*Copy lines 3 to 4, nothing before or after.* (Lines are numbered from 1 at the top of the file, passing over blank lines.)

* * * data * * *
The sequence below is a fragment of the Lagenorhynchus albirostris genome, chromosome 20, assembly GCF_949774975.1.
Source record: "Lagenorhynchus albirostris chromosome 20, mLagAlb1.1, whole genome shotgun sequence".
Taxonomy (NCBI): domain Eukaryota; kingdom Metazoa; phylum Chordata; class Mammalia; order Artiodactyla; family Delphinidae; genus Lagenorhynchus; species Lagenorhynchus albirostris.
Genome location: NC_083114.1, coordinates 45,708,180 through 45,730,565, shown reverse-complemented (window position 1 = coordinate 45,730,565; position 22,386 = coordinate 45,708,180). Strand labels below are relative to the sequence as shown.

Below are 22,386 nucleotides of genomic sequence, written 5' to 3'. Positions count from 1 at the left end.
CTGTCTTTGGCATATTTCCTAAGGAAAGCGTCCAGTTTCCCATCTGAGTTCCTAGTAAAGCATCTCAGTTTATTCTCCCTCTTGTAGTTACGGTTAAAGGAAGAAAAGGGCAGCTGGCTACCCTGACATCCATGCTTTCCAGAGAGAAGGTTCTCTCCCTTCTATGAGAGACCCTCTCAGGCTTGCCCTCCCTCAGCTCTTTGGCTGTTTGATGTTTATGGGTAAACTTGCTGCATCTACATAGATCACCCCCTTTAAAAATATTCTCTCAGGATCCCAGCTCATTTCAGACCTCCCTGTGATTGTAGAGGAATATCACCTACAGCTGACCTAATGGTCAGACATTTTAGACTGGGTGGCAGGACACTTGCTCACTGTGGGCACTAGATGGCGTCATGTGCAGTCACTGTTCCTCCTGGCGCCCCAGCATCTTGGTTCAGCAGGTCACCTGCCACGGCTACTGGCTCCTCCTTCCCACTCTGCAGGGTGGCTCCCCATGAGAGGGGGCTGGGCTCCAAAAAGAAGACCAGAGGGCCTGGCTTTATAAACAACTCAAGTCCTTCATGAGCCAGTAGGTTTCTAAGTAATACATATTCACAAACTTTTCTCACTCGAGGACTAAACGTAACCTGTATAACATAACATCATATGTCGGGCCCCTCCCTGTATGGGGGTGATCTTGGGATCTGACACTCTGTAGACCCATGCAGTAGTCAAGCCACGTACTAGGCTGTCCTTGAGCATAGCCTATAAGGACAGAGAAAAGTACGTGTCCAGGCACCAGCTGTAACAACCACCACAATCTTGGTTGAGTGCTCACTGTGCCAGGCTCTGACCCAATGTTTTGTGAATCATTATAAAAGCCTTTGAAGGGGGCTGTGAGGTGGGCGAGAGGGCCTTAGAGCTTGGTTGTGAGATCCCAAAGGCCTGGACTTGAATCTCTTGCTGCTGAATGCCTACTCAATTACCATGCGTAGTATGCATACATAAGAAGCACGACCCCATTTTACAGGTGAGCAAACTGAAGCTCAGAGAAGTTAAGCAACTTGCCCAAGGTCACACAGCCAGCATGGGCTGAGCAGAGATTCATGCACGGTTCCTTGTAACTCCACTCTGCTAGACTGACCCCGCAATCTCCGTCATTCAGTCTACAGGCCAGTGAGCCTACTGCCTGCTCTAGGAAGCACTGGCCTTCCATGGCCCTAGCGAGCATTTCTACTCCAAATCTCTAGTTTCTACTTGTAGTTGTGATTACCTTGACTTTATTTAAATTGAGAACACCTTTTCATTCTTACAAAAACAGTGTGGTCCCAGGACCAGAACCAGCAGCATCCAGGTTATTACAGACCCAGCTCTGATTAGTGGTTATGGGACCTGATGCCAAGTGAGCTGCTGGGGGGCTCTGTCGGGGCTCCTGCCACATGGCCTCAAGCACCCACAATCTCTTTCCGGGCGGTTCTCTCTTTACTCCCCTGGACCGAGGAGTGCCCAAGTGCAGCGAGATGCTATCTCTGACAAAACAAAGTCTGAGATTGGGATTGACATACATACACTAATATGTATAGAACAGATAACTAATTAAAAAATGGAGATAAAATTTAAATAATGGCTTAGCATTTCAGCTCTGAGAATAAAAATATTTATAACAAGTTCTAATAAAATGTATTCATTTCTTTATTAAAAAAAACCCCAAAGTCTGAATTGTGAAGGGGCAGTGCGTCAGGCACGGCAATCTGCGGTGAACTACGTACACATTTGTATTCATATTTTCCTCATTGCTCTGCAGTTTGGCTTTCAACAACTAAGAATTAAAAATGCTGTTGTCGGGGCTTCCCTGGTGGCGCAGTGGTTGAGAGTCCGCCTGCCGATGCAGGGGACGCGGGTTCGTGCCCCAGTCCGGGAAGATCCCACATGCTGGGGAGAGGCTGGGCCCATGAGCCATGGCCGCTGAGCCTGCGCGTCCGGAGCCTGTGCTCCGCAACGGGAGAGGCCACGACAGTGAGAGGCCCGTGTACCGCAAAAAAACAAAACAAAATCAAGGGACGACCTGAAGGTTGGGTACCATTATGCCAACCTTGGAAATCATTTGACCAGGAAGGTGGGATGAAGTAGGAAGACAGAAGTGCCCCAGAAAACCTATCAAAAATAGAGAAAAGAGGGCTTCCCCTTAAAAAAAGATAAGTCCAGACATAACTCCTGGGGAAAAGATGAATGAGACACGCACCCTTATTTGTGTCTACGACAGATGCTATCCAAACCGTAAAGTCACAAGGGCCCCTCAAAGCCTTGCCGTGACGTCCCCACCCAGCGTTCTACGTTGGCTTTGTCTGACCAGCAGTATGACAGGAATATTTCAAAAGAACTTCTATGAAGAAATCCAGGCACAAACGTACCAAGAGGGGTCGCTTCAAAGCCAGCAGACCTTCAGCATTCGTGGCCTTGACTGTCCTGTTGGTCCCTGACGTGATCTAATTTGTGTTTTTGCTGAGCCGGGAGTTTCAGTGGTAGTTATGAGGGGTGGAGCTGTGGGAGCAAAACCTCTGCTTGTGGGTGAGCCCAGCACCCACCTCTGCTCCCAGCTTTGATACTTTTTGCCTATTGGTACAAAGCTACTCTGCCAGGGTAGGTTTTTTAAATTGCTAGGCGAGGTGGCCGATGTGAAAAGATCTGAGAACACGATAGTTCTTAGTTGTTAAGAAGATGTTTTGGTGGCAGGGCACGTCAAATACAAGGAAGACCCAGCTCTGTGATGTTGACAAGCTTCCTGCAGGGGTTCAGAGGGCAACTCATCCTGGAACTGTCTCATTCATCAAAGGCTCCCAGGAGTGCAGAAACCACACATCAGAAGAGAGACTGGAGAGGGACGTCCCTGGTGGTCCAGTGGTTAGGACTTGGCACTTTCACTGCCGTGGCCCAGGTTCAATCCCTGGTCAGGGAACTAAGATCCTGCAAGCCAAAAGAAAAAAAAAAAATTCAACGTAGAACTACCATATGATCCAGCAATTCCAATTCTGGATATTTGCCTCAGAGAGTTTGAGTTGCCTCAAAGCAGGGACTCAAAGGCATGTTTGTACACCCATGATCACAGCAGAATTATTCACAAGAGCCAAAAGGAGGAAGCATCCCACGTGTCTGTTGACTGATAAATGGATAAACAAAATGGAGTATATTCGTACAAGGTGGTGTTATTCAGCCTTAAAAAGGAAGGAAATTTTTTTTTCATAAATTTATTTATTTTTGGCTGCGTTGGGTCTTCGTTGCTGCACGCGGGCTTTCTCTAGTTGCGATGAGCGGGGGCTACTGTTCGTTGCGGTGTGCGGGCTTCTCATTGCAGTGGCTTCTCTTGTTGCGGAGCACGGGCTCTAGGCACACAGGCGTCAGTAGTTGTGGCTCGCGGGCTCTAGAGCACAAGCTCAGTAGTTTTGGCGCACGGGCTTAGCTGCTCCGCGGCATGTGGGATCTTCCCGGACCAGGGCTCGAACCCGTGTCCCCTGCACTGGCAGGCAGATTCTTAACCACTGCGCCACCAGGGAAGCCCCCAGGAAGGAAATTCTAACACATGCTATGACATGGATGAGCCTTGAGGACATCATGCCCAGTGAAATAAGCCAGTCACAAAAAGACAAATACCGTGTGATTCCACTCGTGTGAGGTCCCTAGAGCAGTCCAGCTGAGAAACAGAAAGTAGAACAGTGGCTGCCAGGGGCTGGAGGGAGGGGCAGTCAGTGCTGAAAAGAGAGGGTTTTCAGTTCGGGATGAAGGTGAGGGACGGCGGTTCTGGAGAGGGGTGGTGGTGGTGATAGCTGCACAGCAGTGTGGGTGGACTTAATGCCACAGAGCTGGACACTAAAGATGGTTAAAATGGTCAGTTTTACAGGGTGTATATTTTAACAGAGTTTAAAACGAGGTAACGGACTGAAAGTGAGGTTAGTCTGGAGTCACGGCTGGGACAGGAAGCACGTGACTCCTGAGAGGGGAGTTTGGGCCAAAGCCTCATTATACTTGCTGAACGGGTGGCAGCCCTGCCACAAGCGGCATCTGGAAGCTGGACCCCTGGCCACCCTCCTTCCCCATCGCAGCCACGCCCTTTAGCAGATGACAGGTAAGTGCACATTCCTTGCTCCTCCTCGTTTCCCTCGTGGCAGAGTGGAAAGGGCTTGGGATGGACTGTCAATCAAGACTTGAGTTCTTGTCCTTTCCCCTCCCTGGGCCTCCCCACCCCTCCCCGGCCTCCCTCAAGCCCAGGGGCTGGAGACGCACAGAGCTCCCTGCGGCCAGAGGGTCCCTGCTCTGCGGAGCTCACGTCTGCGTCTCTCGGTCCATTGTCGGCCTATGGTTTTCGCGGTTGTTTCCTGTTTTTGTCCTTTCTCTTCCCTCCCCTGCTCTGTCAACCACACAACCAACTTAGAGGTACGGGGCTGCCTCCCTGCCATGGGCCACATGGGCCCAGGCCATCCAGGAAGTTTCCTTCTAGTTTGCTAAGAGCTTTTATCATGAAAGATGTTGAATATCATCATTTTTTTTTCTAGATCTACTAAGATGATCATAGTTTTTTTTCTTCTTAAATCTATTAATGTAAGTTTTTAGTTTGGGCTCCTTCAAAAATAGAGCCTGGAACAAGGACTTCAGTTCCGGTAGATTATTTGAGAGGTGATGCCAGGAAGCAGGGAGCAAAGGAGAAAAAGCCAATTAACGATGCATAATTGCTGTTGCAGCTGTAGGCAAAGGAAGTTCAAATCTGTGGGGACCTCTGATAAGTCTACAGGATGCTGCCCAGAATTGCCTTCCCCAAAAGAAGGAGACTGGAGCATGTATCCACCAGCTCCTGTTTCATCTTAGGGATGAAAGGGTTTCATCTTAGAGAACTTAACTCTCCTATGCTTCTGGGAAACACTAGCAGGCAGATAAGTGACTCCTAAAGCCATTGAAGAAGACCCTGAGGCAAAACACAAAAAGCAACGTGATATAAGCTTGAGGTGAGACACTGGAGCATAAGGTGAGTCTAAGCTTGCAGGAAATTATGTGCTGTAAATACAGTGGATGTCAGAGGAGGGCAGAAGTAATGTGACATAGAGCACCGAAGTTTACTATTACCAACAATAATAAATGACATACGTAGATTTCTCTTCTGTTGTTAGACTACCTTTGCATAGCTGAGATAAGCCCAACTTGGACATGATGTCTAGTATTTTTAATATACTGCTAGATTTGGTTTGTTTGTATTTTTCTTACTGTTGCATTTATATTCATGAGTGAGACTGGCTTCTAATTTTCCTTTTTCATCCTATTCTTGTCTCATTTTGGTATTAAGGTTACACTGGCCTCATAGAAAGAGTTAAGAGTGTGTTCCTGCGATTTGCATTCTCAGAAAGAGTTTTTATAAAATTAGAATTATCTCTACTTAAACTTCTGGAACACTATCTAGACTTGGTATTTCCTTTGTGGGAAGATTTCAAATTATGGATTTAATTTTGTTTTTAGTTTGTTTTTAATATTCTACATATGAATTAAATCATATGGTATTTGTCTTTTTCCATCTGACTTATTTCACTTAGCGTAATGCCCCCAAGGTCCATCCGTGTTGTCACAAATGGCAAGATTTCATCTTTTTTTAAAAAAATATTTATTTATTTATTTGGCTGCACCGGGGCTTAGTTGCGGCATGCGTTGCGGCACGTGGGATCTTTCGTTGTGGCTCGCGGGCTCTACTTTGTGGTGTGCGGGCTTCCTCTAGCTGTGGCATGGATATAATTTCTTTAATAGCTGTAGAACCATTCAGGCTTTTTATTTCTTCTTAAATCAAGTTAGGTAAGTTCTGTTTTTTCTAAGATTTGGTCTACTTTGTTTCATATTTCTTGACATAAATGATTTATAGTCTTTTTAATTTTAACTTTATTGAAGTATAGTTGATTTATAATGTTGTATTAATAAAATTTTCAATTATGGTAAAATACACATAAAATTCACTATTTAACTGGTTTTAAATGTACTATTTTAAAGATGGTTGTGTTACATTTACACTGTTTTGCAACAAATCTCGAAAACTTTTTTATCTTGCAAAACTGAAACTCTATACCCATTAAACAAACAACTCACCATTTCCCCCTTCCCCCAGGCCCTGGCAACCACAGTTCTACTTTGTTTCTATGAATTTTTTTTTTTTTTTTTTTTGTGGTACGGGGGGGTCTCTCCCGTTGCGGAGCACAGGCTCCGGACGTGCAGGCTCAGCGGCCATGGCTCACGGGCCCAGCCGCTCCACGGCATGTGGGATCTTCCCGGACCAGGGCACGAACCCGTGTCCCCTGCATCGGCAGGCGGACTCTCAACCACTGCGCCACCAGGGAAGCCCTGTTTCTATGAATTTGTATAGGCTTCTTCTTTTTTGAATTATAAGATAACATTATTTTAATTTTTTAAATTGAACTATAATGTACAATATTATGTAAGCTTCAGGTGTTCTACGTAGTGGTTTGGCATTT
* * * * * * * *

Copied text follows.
Taxonomy (NCBI): domain Eukaryota; kingdom Metazoa; phylum Chordata; class Mammalia; order Artiodactyla; family Delphinidae; genus Lagenorhynchus; species Lagenorhynchus albirostris.
Genome location: NC_083114.1, coordinates 45,708,180 through 45,730,565, shown reverse-complemented (window position 1 = coordinate 45,730,565; position 22,386 = coordinate 45,708,180). Strand labels below are relative to the sequence as shown.